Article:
This year has seen a dramatic increase in the number of children being electively home educated (EHE) due to the impact of COVID-19.
A recent survey by the Association of Directors of Children’s Services (ADCS) found that on school census day, 1 October 2020, 75,668 children and young people were known to be electively home educated. This marks a 38% increase from the same school census day in 2019.
The survey, which received responses from 88% of the 133 local authorities approached, that 25% of those children and young people have become EHE since 1 September 2020.
The ADCS also gathered data on the cumulative total number of EHE children and young people across the 2019/20 academic year. This showed that an estimated 86,335 children and young people were known to be electively home educated at any point during the previous academic year, a 10% increase from the 2018/19 academic year.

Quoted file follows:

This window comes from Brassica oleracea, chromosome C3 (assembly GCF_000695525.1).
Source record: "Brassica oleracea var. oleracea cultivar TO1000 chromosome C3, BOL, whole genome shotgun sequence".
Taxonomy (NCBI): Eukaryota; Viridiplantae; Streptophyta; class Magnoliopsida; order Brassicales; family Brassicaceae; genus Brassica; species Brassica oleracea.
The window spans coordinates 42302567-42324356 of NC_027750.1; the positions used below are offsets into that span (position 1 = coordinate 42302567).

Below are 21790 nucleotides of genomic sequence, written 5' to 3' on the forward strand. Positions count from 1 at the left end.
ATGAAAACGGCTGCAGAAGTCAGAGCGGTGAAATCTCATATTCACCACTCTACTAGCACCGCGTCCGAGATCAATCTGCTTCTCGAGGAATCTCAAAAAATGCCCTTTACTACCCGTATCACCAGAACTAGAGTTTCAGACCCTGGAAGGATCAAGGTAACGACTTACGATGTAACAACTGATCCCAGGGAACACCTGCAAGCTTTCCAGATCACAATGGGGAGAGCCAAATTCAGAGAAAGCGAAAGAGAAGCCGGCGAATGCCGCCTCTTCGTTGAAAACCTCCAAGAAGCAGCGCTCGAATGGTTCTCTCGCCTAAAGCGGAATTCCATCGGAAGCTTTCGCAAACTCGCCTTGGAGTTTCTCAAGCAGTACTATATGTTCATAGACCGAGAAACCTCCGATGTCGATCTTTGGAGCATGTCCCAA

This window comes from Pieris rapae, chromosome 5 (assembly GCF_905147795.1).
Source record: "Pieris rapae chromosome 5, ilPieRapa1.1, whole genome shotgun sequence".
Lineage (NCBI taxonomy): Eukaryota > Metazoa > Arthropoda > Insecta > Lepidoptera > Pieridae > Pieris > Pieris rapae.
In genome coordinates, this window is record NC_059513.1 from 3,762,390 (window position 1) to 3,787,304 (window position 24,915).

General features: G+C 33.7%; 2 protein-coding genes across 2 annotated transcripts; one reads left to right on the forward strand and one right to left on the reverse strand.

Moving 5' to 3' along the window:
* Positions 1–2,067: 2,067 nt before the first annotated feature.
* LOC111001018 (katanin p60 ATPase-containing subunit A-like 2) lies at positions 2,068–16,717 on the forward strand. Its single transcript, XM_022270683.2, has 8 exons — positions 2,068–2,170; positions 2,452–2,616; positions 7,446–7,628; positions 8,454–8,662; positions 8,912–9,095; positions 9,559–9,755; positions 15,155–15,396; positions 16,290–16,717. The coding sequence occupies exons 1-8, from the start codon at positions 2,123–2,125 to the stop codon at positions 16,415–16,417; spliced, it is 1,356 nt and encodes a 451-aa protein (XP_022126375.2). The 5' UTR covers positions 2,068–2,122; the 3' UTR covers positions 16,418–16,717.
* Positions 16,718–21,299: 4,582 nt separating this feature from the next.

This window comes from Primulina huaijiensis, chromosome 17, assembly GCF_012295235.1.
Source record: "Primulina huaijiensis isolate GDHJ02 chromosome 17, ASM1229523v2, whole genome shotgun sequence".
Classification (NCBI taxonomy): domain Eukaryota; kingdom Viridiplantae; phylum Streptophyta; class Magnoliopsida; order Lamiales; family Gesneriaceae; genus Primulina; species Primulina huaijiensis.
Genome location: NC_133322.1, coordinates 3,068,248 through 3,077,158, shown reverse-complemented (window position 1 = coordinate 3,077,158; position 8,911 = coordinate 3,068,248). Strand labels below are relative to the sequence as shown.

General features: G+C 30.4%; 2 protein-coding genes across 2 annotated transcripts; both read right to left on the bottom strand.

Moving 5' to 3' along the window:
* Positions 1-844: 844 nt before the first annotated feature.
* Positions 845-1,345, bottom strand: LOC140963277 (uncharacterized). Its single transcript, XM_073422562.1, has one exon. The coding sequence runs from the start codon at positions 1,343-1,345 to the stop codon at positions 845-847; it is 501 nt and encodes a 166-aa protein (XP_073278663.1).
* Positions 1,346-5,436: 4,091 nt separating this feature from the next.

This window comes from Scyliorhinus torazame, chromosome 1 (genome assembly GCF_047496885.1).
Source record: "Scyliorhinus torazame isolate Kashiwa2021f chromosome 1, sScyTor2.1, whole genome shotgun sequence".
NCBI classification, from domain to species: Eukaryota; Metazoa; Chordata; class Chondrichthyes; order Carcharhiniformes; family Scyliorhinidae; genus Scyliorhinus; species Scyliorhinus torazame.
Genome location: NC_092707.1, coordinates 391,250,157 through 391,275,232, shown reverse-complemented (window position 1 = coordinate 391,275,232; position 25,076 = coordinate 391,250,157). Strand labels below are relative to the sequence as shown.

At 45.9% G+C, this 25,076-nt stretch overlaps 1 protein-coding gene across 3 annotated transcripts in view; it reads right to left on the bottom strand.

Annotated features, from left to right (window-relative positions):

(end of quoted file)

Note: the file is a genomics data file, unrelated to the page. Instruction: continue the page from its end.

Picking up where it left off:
Commenting on the findings, Gail Tolley, chair of the ADCS Educational Achievement Policy Committee, said that the increase was due to the pandemic.
‘Local authorities have a duty to ensure that these children are safe and receiving a good education, yet with the significant increase in the number of EHE children and young people since September, our capacity to maintain contact with all of them is severely stretched,’ said Ms Tolley.
‘Many parents or carers have felt the need to remove their child from school due to health concerns over the pandemic and we want to be able to support these families to make sure they are making an informed decision and are equipped to offer a good and broad education to their child/ren.
‘However, without a statutory register it is impossible to know of every child or young person who is being electively home educated. Schools play an important role in safeguarding as they provide a direct line of sight to the child. If a child is taken out of school, it is vital we know that they are in a safe environment and that their needs are being met.’